Augmented Machine Vision



Over the last few years, the proliferation of artificial intelligence applications in architectural design has led to conversations around authorship and agency in collaborative human-machine design processes. In 2016, Mario Carpo argued that we had arrived at a second digital turn in architecture - one defined by data surplus rather than data scarcity.1 We are now able, as designers, to work in this data rich environment by using machine vision in architectural design processes. Through unsupervised learning, neural networks can learn latent features of large datasets and generate novel outputs for a designer to evaluate. This is a fundamental shift in how we use digital tools not only for production but also design. By working in this way, this thesis leverages three dimensional latent space unsupervised learning to train a neural network on point cloud models and generate novel architectural form.

By training neural networks on purely architectural data sets they can begin to learn latent spatial and organizational patterns in everything from floorplans, construction details, building regulations in a specific region, and even 3D architectural solutions. The opportunities that machine vision brings to design can ultimately change the existing workflows and representation within architecture. These opportunities include the introduction of unsupervised learning

Traditional 3D architectural representation techniques epitomize the 3D world into two dimensions. This culture has culminated in BIM where coordination, synthesis and standardization take precedence to form an efficient process, for the production of architecture. New design languages have the potential to arise through the homogeneous segmentations of data within unsupervised learning.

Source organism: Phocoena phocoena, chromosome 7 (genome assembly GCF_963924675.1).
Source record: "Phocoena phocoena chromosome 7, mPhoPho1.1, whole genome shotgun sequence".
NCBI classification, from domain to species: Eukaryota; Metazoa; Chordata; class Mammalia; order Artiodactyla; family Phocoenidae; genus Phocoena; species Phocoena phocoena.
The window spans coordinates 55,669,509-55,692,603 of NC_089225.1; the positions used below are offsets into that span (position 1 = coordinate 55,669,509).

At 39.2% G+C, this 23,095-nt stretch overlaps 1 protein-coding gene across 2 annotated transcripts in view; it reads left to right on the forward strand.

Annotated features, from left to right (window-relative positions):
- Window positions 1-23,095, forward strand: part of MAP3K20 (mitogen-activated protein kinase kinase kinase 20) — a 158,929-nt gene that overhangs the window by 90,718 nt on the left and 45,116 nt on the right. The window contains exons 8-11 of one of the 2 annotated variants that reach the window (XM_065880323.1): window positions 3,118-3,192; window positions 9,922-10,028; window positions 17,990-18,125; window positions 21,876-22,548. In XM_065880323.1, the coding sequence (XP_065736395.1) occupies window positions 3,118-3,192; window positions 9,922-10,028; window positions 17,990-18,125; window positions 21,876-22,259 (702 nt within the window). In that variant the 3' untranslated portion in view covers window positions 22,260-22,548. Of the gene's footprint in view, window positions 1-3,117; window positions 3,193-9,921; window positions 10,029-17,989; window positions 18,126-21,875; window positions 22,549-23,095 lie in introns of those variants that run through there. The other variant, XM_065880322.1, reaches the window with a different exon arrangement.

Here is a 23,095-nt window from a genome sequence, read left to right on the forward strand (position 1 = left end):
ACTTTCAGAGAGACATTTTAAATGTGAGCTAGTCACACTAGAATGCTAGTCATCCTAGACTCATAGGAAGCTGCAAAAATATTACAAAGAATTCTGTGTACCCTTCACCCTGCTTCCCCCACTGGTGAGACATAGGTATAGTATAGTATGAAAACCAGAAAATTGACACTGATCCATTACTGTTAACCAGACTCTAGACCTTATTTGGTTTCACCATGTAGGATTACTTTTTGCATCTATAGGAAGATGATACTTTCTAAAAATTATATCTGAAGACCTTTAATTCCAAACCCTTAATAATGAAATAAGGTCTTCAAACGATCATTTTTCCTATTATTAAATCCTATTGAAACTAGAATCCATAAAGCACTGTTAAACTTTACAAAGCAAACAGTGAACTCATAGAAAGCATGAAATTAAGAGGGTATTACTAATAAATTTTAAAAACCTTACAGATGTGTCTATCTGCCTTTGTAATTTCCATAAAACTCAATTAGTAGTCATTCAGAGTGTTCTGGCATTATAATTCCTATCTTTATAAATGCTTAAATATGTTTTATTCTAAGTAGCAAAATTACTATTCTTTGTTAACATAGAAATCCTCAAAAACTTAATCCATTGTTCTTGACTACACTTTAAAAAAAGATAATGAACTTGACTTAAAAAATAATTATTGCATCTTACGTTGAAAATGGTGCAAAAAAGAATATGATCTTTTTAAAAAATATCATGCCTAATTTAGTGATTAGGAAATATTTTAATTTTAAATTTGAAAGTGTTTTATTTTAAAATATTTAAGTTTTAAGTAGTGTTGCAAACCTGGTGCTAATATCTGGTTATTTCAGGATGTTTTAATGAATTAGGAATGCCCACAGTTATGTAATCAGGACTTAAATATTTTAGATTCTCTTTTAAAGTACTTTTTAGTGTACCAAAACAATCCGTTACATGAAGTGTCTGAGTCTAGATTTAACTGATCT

Our work builds on 2D and 3D Generative Adversarial Networks as outlined by Goodfellow et al2 and Shu et al3 respectively. GANs such as 2D Neural Style for 2D image generation tasks have since been widely studied across many disciplines. GANs for 3D point clouds generation have rarely been studied in the computer vision field, yet alone the field of architecture. Three-dimensional geometric data offer an excellent domain for studying generative modeling.

Through the use of Tree-GAN, we generate novel point cloud outcomes from a modelled dataset of workspaces and offices using unsupervised learning. Point clouds are a homogeneous, expressive and compact representation of surface based geometry, with the ability to represent geometric operations while taking up little space. This design technique, whose mainstay is Tree-GAN, which has the ability to learn architectural features based on a three dimensional point cloud dataset. Tree-GAN can understand and generate semantic parts of objects without any prior knowledge by sampling a learnt latent space. It contains two networks, a discriminator and a generator. The generator, which is a tree structured graph convolutional network (Tree-GCN), performs graph convolutions based on tree structures. The Tree-GCN utilizes ancestor information from a tree and employs multiple supports to produce and represent 3D point clouds as outputs. The discriminator differentiates between real and generated point clouds to force the generator to produce more realistic points. The number of models used for training the GAN is crucial. For our thesis, a dataset of 960 workspaces was modeled to train TreeGAN.

This thesis seeks to understand the perception of machines through unsupervised learning and generative modeling. Several 3D generated language difficulties arise when interpreting the training results (Point Cloud-to-voxel; Point Cloud-to-mesh; and Point Cloud-to-Point Cloud). Through the process of curating a database of workplaces, training a neural network and generating new spatial outcomes, this thesis seeks to question disciplinary assumptions about agency and authorship in the design process as well as reflect on the ethics of designing in a data rich environment and the kinds of cultural values that reflect.


1 Carpo, Mario. The Second Digital Turn: Design Beyond Intelligence. Writing Architecture. Cambridge, Massachusetts: The MIT Press, 2017.
2 Goodfellow, Ian J., Jean Pouget-Abadie, Mehdi Mirza, Bing Xu, David Warde-Farley, Sherjil Ozair, Aaron Courville, and Yoshua Bengio. Generative Adversarial Networks, 2014.
3 Shu, Dong Wook, Sung Woo Park, and Junseok Kwon. “3D Point Cloud Generative Adversarial Network Based on Tree Structured Graph Convolutions.” CoRR abs/1905.06292 (2019). http://arxiv.org/abs/1905.06292.
Faculty Advisor:
Matias del Campo